E.R. Campbell said:And the new white ensign is "worn" (I think that's the right term) for the first time in Canadian waters/on Canadian soil by HMCS Cabot, in St John's, this morning.
I'm assuming that's the proper location ... the gaff?
Looks just fine.
Fred Herriot said:Damn! Called it right!
Then again, it is a simple thing to do with next to no cost at all to the taxpayers.
Except for when they have to make the big war ensigns ships love to fly when they're at seas; the types that could drape over half the flight deck of a Halifax-class ship.
Pffft, what a Pongo! You can clearly see PRESERVER right behind her there. Lots of fuel to be had. :nod:Canadian.Trucker said:How is HMCS St. John's able to be at sea without fuel? I kid I kid.
E.R. Campbell said:My (vague) understanding is that warships should fly these monsters when engaging the enemy. Are there other rules, like fly it when sailing in allied flotillas? Is it captain's discretion?
Don't make me slap you with your own hand! If I'm a pongo, you're a ponti.jollyjacktar said:Pffft, what a Pongo!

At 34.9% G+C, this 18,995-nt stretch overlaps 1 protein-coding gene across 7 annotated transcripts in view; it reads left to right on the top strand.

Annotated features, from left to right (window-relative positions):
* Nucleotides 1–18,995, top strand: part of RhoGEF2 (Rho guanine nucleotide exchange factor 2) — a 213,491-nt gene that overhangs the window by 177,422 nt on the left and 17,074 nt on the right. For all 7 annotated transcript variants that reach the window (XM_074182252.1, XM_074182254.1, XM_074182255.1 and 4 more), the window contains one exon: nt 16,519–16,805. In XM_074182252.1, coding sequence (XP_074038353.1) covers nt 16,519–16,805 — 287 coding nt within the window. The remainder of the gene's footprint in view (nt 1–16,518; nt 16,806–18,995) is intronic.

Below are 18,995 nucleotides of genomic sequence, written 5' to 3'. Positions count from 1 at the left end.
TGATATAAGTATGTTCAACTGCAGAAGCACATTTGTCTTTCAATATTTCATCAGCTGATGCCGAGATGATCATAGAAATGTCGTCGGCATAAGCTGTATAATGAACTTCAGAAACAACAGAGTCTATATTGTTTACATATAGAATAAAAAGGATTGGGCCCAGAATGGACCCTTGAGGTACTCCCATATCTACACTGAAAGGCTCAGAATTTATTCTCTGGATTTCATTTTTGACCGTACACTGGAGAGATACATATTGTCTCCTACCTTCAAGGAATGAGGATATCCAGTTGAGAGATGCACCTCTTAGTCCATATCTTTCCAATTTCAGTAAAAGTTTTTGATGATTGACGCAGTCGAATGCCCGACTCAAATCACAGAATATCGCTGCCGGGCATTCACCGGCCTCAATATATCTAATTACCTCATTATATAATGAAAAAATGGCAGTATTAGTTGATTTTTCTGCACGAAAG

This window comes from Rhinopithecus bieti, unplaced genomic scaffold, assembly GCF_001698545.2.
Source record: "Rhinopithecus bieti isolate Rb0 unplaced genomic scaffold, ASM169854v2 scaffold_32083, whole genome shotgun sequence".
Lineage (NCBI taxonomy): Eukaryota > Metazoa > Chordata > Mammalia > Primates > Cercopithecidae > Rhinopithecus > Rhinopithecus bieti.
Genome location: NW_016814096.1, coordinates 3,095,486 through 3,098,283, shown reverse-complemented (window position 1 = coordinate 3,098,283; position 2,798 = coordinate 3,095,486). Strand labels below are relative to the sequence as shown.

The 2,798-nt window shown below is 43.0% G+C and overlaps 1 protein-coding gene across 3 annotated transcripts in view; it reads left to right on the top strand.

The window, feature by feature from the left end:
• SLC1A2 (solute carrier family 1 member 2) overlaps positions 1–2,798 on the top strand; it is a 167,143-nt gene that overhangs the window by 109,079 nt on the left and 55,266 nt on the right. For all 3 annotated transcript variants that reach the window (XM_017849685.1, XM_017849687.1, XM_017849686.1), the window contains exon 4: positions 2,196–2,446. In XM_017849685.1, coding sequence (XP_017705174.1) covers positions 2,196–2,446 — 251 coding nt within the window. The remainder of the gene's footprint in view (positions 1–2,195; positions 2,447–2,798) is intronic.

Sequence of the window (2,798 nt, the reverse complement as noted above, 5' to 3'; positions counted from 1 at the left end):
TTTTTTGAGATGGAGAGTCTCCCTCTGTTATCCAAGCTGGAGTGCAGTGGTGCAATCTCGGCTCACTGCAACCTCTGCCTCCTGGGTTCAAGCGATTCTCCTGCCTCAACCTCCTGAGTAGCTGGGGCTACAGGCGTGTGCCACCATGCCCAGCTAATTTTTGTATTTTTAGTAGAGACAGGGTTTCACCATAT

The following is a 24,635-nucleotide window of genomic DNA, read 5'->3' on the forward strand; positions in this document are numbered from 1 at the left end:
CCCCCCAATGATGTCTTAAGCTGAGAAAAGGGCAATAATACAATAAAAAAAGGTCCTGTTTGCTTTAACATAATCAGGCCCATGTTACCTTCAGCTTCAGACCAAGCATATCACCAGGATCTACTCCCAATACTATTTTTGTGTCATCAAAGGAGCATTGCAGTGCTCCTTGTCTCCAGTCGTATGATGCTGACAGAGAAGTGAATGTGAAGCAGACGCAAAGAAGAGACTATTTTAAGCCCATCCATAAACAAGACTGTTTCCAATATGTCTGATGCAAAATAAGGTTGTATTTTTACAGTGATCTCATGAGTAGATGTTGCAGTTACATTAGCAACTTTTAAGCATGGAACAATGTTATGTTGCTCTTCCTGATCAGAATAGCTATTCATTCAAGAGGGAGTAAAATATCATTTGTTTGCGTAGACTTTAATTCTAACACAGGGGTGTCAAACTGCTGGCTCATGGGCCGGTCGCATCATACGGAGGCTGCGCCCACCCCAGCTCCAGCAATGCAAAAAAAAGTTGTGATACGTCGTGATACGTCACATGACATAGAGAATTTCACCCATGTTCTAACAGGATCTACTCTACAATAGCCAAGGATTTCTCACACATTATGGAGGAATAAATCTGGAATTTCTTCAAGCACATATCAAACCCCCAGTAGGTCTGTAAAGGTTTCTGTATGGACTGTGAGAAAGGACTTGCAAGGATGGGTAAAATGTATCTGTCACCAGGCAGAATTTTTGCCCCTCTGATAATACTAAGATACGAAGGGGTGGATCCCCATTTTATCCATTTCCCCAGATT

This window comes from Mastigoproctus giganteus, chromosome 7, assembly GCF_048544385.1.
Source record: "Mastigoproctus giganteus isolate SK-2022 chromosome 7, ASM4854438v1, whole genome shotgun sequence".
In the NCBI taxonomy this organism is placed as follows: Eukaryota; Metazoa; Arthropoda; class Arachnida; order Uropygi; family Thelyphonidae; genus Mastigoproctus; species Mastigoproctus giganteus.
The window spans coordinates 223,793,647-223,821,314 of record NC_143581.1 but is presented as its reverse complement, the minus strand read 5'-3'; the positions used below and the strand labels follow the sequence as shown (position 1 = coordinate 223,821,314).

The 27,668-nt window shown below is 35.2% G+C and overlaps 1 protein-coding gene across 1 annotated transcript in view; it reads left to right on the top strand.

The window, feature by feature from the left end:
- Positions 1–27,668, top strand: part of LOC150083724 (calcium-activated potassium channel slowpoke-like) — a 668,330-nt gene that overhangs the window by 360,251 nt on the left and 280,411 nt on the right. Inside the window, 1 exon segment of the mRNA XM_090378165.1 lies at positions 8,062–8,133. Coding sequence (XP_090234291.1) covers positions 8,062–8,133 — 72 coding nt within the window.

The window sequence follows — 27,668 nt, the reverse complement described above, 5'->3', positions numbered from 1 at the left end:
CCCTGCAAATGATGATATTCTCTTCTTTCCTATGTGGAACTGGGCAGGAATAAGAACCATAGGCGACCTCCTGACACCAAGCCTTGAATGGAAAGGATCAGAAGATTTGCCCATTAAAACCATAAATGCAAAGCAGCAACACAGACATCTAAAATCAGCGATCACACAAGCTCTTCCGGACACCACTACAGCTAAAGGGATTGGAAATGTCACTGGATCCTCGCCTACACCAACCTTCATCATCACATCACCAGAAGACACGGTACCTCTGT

Pat in Halifax said:I am not sure of the criteria for flying it. I know when we raced across the Atlantic following the fire on board CHI, we flew the battle ensign as we approached CHI and entered Faslane with her.
Canadian.Trucker said:Don't make me slap you with your own hand! If I'm a pongo, you're a ponti.
But my jest was in reference to the recent fuel spill that HMCS St. Johns had in Halifax harbour, just to connect the dots.
daftandbarmy said:Another difference between the Navy and the other two services who, provided with a bow like that, would have painted a red mouth with white teeth and a pair of feline type eyes around it by now. Grrrrr..... :nod: